In 2007, Harden appeared in several films, including Sean Penn's critically acclaimed Into the Wild and Frank Darabont's The Mist (opposite Thomas Jane and Laurie Holden), based on the novella by Stephen King. Also in 2007, she shared top billing with Kevin Bacon in Rails & Ties, the directorial debut of Alison Eastwood. In 2008, Harden appeared in Home playing a woman who has had a mastectomy. (Her character in Rails & Ties also had a mastectomy.) One central scene called for her to bare her breasts, with the missing breast "removed" using computer-generated imagery. In Home, her co-stars include her daughter, Eulala Scheel. Harden starred in the Christmas Cottage, a story of the early artistic beginnings of the Painter of Light, Thomas Kinkade.
In 2009, she appeared as a regular on the critically acclaimed FX series Damages as a shrewd corporate attorney opposite Glenn Close and William Hurt. Harden received a 2009 Emmy nomination for her role in The Courageous Heart of Irena Sendler, a TV film also starring Oscar-winner Anna Paquin. She was a Best Supporting Actress in a TV Movie/Miniseries nominee and lost to Shohreh Aghdashloo. If she had won this Emmy, Harden would have entered the elite group of "triple-crown" actors; those who have won the profession's three highest honors: the Academy Award (film), the Tony Award (stage), and the Emmy Award (television).
In 2009, Harden co-starred with Ellen Page and Drew Barrymore in Whip It, which proved a critical success. Harden also played in the comedy The Maiden Heist (2009) with Christopher Walken and Morgan Freeman. It was also in this year that Harden returned to Broadway in Yasmina Reza's God of Carnage, where she co-starred with James Gandolfini, Hope Davis, and Jeff Daniels. All three actors were nominated for the Tony Award, and on June 8, Harden won Best Actress in a Play.
In 2013, Harden reunited with her former Broadway co-star Jeff Daniels as a new cast member on HBO's series The Newsroom. In 2015, she began starring in the Fifty Shades film series. Also that year, she began a starring role in the TV series Code Black.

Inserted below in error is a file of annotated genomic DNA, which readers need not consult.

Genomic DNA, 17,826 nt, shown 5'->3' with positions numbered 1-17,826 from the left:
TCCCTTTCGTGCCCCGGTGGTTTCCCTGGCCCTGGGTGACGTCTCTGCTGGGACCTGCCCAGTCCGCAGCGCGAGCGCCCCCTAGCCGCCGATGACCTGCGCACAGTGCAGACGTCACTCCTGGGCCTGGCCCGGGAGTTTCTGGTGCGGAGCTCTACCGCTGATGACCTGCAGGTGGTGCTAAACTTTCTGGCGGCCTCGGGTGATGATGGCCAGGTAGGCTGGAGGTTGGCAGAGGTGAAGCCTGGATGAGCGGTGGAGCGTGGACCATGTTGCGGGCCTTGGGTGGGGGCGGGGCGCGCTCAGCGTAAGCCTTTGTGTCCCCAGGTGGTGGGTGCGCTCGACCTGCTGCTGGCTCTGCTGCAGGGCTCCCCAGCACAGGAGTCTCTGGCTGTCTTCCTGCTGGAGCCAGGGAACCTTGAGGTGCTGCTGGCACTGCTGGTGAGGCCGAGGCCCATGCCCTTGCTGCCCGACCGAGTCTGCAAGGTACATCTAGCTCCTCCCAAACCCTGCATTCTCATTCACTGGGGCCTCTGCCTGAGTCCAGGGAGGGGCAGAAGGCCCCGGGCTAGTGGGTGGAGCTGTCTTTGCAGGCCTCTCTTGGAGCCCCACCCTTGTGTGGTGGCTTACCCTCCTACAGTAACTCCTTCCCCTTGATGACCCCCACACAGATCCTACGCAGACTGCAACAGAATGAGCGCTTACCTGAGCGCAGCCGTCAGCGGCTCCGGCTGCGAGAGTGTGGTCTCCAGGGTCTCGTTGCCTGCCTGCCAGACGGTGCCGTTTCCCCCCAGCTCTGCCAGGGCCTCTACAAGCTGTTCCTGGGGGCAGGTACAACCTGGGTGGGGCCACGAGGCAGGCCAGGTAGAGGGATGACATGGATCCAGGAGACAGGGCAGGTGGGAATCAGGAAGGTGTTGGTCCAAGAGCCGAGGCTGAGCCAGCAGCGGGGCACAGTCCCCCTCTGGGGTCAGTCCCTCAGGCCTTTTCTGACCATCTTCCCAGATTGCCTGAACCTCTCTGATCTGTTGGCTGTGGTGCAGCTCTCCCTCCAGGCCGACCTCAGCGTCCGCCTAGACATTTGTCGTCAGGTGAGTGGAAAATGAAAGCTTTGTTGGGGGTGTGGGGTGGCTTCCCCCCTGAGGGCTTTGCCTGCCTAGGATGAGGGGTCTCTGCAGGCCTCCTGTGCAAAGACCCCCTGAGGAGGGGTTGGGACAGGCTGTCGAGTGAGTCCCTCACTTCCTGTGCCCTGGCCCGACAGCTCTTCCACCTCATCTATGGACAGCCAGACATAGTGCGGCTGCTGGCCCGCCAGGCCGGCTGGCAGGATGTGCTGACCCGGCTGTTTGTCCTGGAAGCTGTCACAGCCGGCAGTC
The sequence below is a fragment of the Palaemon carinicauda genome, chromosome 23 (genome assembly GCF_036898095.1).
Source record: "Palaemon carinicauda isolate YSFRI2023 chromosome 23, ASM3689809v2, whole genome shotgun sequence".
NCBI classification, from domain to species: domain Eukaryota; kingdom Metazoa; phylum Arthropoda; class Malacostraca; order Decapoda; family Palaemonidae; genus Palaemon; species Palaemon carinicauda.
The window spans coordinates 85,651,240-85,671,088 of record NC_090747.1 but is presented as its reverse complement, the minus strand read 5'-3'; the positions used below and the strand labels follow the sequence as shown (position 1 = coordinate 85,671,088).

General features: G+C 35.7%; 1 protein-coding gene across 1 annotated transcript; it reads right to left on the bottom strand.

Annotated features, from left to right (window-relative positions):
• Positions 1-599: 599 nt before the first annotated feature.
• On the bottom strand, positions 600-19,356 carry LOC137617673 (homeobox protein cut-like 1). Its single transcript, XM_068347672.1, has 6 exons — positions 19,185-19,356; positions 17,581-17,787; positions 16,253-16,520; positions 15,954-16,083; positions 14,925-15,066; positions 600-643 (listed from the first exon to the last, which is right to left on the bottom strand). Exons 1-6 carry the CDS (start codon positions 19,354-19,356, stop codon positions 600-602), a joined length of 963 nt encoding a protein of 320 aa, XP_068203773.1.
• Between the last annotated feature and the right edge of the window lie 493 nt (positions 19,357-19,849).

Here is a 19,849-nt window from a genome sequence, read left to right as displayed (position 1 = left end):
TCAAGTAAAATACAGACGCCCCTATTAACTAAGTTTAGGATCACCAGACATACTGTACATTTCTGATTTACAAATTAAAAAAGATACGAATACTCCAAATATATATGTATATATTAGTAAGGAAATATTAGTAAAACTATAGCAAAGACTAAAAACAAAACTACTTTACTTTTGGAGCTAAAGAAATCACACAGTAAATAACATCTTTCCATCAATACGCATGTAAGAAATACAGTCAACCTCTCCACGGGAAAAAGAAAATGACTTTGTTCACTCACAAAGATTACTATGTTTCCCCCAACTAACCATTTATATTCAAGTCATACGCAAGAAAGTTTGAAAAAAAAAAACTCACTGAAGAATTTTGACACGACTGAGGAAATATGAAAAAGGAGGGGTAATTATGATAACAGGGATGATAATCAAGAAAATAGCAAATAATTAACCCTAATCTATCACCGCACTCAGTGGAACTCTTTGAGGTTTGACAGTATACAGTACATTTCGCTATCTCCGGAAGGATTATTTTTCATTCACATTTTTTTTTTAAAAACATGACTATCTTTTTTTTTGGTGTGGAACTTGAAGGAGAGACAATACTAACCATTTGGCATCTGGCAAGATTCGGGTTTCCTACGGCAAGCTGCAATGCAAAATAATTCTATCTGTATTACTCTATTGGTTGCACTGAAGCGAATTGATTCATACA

Harden's films have grossed over $2 billion worldwide.
Harden married Thaddaeus Scheel, a prop master, with whom she worked on The Spitfire Grill in 1996. Harden and Scheel have three children: a daughter, Eulala Grace Scheel (September 1998), and twins Julitta Dee Scheel and Hudson Scheel Harden (April 22, 2004). In February 2012, Harden filed for divorce from Scheel.
On December 14, 2003, her nephew Sander Waring Harden and niece Audrey Gay Harden died along with their mother, Rebecca Harden, as a result of a fire in their Queens, New York, apartment. Rebecca Harden was, at the time, divorced from Marcia Gay's brother, the children's father, Thaddeus Harden.
On May 22, 2010, Harden delivered the 127th Spring Commencement Address at her alma mater, the University of Texas at Austin. She had previously spoken at graduation ceremonies for UT's College of Fine Arts in 2001.
She is a practitioner of ikebana, the art of Japanese flower arrangement, which her mother learned while they lived in Japan. She gave a brief demonstration in 2007 at The Martha Stewart Show and presented some works of her family as well. In 2017, her autobiographical book The Seasons of My Mother: A Memoir of Love, Family, and Flowers was published. The book details the story and bond of mother and daughter throughout time and how they are dealing with the largest struggle yet, her mother's Alzheimer's disease. Marcia Gay Harden created works of ikebana specifically for this book to illustrate the different seasons of her mother's life.
Awards and nominations
Film and television
In 2002, she received the Excellence in Acting award at the Provincetown International Film Festival.